The reporters repeatedly come back to a central theme and meme – the CIO was a gambling operation, not a hedging operation.

“‘No one could really challenge Achilles’s traders,’ a former risk officer said.

Beyond that, the chief investment office was performing well, earning sizable profits for JPMorgan even as other businesses at the bank, like home loans, began to hemorrhage money. Those gains came as the size of the unit’s trades was increasing, but the office’s success blunted questions that were raised about the added risk.

During this time, Mr. Macris gained more latitude to build and expand trades from his desk in London — including the wagers that ultimately went so wrong for the bank.”

If “no one could really challenge Achilles’s traders” then Achilles was not hedging – otherwise the positions would not have posed significant risks and would not need to be challenged.  If The CIO was “earning sizable profits” it was not a hedging operation.  A hedge does not generate “sizable profits.”  Why would the CIO’s purported short-term “success” have “blunted questions that were raised about the added risk”?  That clause is both nonsensical and revealing.  It again reveals that the CIO was not hedging, which would have reduced risk – it was taking positions that “added risk.”  Sophisticated, prudent senior bank managers would never allow short-term reported income to “blunt” “questions … about added risk.”  Any competent banker knows that taking greater risks often leads to increases in short-term reported profits – and catastrophic longer-term losses.  The larger the reported short-term “profits,” the more reason to ask tough questions about risk. The real problem is compensation – the CIO executives where made wealthy when Macris gambled and won, so they had powerful incentives to blunt any warnings about the risk.  The passage does admit that the positions Macris took that caused the growing losses were “wagers” (bets) rather than hedges.  But again, the authors show no comprehension that this admission is exceptionally important because it exposes the “hedginess” lie and shows why Dimon and the entire senior management team at CIO need to be removed from office.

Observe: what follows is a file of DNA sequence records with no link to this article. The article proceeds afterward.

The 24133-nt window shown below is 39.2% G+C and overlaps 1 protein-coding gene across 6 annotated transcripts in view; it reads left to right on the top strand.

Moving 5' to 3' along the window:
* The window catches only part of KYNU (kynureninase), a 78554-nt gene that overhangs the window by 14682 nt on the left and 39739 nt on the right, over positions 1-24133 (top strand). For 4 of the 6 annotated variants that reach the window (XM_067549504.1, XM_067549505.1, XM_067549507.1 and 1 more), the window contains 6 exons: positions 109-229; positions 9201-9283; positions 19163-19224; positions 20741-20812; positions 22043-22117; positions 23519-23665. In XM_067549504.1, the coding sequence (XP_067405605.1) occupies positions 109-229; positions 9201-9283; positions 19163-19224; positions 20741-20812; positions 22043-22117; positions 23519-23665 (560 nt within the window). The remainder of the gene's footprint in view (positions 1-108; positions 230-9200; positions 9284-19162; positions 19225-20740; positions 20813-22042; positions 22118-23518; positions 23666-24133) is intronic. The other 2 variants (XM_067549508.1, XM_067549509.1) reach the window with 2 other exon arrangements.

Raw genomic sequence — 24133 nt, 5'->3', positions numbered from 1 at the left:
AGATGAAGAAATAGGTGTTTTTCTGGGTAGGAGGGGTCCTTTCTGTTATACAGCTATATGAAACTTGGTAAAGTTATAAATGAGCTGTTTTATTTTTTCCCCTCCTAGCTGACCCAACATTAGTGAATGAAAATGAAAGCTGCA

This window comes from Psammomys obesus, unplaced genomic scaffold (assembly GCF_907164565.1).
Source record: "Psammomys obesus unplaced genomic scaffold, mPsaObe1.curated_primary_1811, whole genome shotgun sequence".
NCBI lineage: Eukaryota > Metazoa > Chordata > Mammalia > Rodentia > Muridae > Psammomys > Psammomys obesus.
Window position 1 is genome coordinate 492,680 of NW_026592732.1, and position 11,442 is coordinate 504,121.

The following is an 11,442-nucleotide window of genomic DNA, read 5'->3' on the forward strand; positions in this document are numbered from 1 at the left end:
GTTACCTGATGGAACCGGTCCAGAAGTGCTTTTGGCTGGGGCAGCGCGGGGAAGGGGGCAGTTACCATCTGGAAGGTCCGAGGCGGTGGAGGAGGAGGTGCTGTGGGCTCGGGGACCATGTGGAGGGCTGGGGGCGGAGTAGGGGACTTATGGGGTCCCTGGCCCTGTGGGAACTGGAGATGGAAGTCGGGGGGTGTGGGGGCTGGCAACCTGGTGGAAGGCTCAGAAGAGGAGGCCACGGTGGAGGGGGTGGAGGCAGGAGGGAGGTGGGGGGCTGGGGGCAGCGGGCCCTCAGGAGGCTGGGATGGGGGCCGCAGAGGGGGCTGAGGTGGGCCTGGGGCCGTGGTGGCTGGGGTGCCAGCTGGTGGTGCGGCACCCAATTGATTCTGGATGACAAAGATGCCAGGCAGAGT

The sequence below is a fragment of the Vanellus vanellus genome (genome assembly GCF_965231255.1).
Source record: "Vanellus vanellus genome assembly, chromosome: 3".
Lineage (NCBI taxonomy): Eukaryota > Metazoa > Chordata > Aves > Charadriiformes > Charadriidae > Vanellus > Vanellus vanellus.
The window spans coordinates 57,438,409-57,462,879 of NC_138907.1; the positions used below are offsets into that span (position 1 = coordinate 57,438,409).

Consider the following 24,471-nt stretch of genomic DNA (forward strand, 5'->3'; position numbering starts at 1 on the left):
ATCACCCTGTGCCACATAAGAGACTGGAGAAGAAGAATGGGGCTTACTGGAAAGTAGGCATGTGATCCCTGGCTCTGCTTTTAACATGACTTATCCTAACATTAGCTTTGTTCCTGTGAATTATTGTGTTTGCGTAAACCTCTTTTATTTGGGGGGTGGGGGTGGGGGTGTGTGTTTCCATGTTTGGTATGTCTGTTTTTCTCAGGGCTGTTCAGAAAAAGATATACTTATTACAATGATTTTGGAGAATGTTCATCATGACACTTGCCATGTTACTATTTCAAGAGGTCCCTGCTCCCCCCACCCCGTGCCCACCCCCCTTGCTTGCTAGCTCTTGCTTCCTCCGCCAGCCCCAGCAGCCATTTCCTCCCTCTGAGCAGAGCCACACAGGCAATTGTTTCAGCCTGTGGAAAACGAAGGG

The reporters repeatedly return to the betting description.

“For example, Althea Duersten, who was Mr. Macris’s counterpart in New York and oversaw North American trading, raised objections to Mr. Macris’s outsize bet but was routinely shouted down by Mr. Macris during conference calls between London and New York, former traders said.”

It was not only a bet; it was known to be “an outsize bet.”  Everything written in the article and every statement by the reporters’ CIO sources screams “speculative bet” – not “hedge.”

“The chief investment office continued to post healthy profits in 2011, as it had in 2010 and 2009. But the size of its bets continued to grow, and many of the trades assembled by Mr. Macris’s traders were growing more complex, making them harder to exit when market conditions turned against the bank in 2012.”

I love their use of the word “healthy” as a modifier of “profits.”  The word, and the concept, of “hedging” do not appear.  A bank addicted to gambling on financial derivatives cannot be earning “healthy” profits.  At best, it is enjoying temporary good luck.  The addiction of JPMorgan’s senior officers to gambling led the CIO to take three contemporaneous increases in risk:  “the size of its bets continued to grow”, the trades grew “more complex”, and the derivatives they were betting on were increasingly illiquid and “harder to exit.”  So we have a bank whose senior officers claim not to take any speculative bets, but who in reality not only have been making enormous bets for at least four years and have greatly and contemporaneously increased the risk of those bets along multiple dimensions.  Neither JPMorgan’s senior managers nor the regulators took any meaningful action to prevent this massive, increasing addiction to ever riskier gambling even though investments in fraudulent mortgage-backed derivatives (the “green slime”) drove the ongoing financial crisis.  What would it take for senior bankers and regulators to learn the most important lessons of the ongoing crisis?  The derivatives scandal at JPMorgan did not begin a few months ago – it began at least as long ago as 2008 when the CIO made increasingly large bets in financial derivatives.  A competent investigations would likely show that the bets began far earlier than 2008.